In-depth reviews guided by a Pediatrician

Best Disposable Diapers

The Seventh Generation earned an impressive score for overall health compared to the competition.
By Juliet Spurrier, MD & BabyGearLab Team
Wednesday September 23, 2020
  • Share this article:
Our Editors independently research, test, and rate the best products. We only make money if you purchase a product through our links, and we never accept free products from manufacturers. Learn more
Do you get dizzy just thinking about the world of diapers? After testing 52 different disposable diapers, we selected the top 22 for this review. After 8 years of diaper testing, we have unique and extensive insight that helps us distinguish the best from the worst, and everything in between. Basing our final rank on metrics such as health, absorption, the environment, leakage, and durability, we put these diapers through the wringer. We performed tests on each diaper side-by-side to objectively find the best option. With award-winning diapers fit for those on a budget, the eco-minded family, and sometimes even both, there is sure to be something to fit your needs.

Top 22 Product Ratings

Displaying 1 - 5 of 22
≪ Previous | Compare | Next ≫

Best Overall Disposable Diaper


Nature Babycare


Editors' Choice Award
  • 1
  • 2
  • 3
  • 4
  • 5

$0.43
List Price
See It

74
OVERALL
SCORE
  • Absorption 10
  • Leakage 8
  • Comfort 3
  • Health 6
  • Eco-friendly 8
  • Durability 1
Great absorption
Few leaks
Good health and eco-friendliness
Not very cozy
Faulty tab closures

Nature Babycare is an excellent green diaper that impressed us in the lab and on babies. With advanced Earth-friendly features, it is arguably the closest option to cloth diapering while maintaining the ease of a disposable. This company and diaper are trying hard to set new environmental standards for diapers while also prioritizing your baby's health. The best part? Not only is it green, but it earns the highest score for absorption in our tests, making it a top-performing option as well.

This diaper may not be the best choice for parents on a tight budget as it has a higher price than much of the competition (although not the highest). It is also somewhat fragile with a less durable outer covering than much of the competition. However, if your wallet allows, you'd be hard-pressed to find a better performing, more eco-friendly disposable diaper anywhere else.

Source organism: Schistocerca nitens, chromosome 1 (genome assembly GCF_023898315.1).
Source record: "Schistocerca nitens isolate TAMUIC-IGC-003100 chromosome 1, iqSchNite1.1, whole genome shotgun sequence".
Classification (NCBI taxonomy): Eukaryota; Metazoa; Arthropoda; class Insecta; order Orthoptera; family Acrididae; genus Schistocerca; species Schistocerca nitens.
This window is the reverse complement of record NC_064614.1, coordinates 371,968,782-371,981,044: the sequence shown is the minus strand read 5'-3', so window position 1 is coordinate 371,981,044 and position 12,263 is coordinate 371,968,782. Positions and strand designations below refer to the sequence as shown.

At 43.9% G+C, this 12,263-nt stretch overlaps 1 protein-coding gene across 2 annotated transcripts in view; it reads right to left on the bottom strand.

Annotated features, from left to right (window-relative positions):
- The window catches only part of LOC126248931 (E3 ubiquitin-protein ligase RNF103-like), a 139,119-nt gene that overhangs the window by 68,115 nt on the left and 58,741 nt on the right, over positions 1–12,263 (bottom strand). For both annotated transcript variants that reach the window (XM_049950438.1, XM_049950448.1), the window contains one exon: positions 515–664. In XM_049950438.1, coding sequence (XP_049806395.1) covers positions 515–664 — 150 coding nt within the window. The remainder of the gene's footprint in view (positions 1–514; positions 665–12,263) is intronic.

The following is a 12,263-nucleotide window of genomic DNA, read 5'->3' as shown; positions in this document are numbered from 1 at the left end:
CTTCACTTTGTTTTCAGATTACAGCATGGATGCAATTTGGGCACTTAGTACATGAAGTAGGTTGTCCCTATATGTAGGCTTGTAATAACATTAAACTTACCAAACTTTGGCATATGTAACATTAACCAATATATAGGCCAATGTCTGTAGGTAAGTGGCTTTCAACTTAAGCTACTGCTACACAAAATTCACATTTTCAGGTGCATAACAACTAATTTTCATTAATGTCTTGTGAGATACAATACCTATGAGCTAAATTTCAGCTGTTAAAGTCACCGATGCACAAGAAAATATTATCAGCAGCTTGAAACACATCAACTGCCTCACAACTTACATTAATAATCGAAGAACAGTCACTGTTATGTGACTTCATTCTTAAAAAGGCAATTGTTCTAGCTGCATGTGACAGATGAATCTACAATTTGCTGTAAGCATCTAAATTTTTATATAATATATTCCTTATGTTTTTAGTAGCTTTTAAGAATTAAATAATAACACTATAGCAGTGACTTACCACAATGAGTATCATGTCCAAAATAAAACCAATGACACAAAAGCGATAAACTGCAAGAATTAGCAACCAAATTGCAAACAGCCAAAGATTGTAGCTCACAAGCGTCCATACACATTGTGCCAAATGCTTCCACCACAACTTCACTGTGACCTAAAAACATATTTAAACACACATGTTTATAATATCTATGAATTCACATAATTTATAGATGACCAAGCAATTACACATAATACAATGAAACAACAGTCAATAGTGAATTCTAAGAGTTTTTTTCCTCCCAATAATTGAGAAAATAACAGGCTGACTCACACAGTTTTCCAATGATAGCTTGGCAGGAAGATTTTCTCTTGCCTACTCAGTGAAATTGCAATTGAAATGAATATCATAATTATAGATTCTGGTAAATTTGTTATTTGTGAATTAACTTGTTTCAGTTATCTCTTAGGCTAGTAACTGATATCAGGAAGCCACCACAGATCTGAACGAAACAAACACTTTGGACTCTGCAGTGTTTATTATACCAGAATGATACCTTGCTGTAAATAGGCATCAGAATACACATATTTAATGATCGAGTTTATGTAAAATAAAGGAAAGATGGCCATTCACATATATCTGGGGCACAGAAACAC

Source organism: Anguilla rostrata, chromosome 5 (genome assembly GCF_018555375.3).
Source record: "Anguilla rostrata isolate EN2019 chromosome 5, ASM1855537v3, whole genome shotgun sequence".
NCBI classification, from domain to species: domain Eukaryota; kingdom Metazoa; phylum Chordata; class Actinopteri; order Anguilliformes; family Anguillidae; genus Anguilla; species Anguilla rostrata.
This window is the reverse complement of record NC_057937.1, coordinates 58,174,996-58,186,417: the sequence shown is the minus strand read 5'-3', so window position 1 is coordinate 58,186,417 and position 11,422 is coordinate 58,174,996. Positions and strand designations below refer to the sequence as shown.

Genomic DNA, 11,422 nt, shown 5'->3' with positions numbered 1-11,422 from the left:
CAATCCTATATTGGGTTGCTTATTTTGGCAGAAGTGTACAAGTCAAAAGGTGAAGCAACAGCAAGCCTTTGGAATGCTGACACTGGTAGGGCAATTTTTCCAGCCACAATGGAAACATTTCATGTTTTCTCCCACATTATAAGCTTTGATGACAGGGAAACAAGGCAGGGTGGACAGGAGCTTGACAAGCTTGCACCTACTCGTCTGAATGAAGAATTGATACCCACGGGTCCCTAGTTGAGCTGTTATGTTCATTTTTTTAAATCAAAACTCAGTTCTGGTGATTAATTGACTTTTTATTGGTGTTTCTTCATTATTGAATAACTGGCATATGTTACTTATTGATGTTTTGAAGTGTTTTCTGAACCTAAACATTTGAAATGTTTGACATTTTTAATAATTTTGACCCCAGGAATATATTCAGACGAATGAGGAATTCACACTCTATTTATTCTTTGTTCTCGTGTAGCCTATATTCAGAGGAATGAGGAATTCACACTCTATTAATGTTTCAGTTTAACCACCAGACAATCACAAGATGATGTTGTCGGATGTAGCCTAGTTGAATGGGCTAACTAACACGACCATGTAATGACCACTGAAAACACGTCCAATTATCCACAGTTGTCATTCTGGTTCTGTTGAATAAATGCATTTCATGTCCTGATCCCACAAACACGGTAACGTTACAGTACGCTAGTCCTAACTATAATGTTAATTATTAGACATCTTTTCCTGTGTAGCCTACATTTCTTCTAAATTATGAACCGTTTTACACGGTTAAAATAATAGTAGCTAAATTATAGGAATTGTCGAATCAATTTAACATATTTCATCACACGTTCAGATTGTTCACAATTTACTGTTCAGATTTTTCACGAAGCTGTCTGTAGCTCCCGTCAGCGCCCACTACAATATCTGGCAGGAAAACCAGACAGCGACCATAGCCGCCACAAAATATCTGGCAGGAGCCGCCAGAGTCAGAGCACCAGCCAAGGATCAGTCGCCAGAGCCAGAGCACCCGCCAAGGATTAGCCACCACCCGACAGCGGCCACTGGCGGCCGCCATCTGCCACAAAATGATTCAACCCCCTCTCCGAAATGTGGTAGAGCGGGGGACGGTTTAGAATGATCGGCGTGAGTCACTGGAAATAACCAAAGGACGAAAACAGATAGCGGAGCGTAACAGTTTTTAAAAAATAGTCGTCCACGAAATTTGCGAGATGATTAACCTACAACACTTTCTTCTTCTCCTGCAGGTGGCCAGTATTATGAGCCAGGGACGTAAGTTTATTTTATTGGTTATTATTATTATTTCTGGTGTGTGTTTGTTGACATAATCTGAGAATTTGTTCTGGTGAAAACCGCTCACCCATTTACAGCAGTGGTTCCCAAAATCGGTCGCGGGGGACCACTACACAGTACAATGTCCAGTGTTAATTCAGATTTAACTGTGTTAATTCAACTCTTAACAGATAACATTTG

Read review: Nature Babycare

Comfy, Durable, and High-Performing


Babyganics


Editors' Choice Award
  • 1
  • 2
  • 3
  • 4
  • 5

$0.34 each (in 184-pack)
(4% off)
at Amazon
See It

70
OVERALL
SCORE
  • Absorption 9
  • Leakage 6
  • Comfort 8
  • Health 3
  • Eco-friendly 4
  • Durability 7
Good absorption
Comfortable
Durable
Not as green as competition
Average leakage

Babyganics is another green diaper with a soft-to-touch material that lasts as long as you need it to between changes. Very few users complain about durability and this diaper impresses in its performance for absorption. Eco-friendliness and features that are better for baby's health are other added bonuses.

It may be challenging to find this diaper in stores, so you'll likely need to purchase a package online. The overall cost is lower than Nature Babycare and might be the right choice for parents who favor comfort and durability over being as green as humanly possible. Overall, it is a good option that can save you some cash.

Read review: Babyganics

Favorite for Health


Seventh Generation Free & Clear


Top Pick Award
  • 1
  • 2
  • 3
  • 4
  • 5

$0.33 each (in 155-pack)
at Amazon
See It

65
OVERALL
SCORE
  • Absorption 8
  • Leakage 5
  • Comfort 6
  • Health 5
  • Eco-friendly 6
  • Durability 7
Nicer price
Eco-friendly
Great health score
Possible leaks
Not so comfortable